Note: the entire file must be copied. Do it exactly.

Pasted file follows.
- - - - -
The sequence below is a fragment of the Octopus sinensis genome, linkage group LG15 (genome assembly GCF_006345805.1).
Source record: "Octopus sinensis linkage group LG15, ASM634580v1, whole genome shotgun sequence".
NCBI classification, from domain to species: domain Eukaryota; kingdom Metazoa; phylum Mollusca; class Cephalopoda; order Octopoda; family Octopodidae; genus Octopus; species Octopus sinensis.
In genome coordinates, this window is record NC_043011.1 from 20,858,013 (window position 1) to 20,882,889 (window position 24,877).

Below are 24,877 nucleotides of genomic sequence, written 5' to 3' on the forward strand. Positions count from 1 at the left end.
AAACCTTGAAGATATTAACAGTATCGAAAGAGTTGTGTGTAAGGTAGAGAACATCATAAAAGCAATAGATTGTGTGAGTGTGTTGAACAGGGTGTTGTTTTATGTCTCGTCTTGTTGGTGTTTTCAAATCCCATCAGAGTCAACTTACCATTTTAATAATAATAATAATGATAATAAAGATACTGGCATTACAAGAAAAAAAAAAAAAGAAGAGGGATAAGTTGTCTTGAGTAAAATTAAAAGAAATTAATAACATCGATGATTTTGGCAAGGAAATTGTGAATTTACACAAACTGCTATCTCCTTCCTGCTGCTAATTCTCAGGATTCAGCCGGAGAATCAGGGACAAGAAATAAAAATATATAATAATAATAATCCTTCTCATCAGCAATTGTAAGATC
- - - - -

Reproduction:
The sequence below is a fragment of the Octopus sinensis genome, linkage group LG15 (genome assembly GCF_006345805.1).
Source record: "Octopus sinensis linkage group LG15, ASM634580v1, whole genome shotgun sequence".
NCBI classification, from domain to species: domain Eukaryota; kingdom Metazoa; phylum Mollusca; class Cephalopoda; order Octopoda; family Octopodidae; genus Octopus; species Octopus sinensis.
In genome coordinates, this window is record NC_043011.1 from 20,858,013 (window position 1) to 20,882,889 (window position 24,877).

Below are 24,877 nucleotides of genomic sequence, written 5' to 3' on the forward strand. Positions count from 1 at the left end.
AAACCTTGAAGATATTAACAGTATCGAAAGAGTTGTGTGTAAGGTAGAGAACATCATAAAAGCAATAGATTGTGTGAGTGTGTTGAACAGGGTGTTGTTTTATGTCTCGTCTTGTTGGTGTTTTCAAATCCCATCAGAGTCAACTTACCATTTTAATAATAATAATAATGATAATAAAGATACTGGCATTACAAGAAAAAAAAAAAAAGAAGAGGGATAAGTTGTCTTGAGTAAAATTAAAAGAAATTAATAACATCGATGATTTTGGCAAGGAAATTGTGAATTTACACAAACTGCTATCTCCTTCCTGCTGCTAATTCTCAGGATTCAGCCGGAGAATCAGGGACAAGAAATAAAAATATATAATAATAATAATCCTTCTCATCAGCAATTGTAAGATC